Photo: Bwanna Beach .

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Bwanna Beach

Our rating:

A bunch of superlatives came to mind when we first set eyes on the natural stone arch at Bwanna Beach. Truly a marvel of nature, a narrow stoney cape juts into the turquoise sea and is perforated with an almost perfectly semi-circular aperture. With the crashing waves and pale golden sand surrounding the majestic formation, the scene is captivating.

This beauty, however takes a little effort to find. Locally it’s known by a host of names — variations include Mbwanna, Banna and Radar. After asking for “batu lubang” (a rock with a hole) we were directed to a narrow track.

Walk this way. Photo taken in or around Bwanna Beach , Waitabula, Indonesia by Sally Arnold.

Walk this way. Photo: Sally Arnold

A group of local guys then offered to show us the way — for a fee (3 x 10,000 rupiah). The narrow cliffside path is steep, but cement stepping stones for the final section make it less difficult, and all up it’s less than 10 minutes to climb down.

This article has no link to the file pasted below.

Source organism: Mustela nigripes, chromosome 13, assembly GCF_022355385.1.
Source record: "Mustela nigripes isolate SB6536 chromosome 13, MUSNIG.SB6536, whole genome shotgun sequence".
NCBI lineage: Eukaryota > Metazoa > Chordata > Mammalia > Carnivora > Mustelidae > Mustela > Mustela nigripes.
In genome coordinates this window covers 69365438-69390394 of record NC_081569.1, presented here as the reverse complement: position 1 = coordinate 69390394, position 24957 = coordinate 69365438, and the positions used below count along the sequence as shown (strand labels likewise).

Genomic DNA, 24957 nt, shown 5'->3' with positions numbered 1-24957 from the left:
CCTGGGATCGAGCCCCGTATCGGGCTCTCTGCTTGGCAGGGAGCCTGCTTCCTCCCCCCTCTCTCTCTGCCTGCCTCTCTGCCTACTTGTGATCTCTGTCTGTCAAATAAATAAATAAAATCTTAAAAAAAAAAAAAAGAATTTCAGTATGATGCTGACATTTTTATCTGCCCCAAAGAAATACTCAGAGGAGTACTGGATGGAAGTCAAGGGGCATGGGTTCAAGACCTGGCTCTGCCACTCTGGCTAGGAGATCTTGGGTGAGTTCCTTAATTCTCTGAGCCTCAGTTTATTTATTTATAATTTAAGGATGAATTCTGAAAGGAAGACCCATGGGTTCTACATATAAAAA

Check tide times first, as the slim strip of beach is almost engulfed at high tide, and the sea here is quite rough. From where the path joins the beach to the arch is about 60 metres — if the tide is low you can stand underneath. Halfway down the cliffside path, a track branches off, leading to the top of the archway. From here you have a fabulous view up and down the coast.

Our kind of bridge to nowhere. Photo taken in or around Bwanna Beach , Waitabula, Indonesia by Sally Arnold.

Our kind of bridge to nowhere. Photo: Sally Arnold

You’ll have to use private transport to get to Bwanna Beach. Combine the trip to see other rock formations at nearby Watu Malando Beach, and turn off at the signposted road to visit impressive Waingapu Village.

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Bwanna Beach
60km south of Waitabula

Location map for Bwanna Beach

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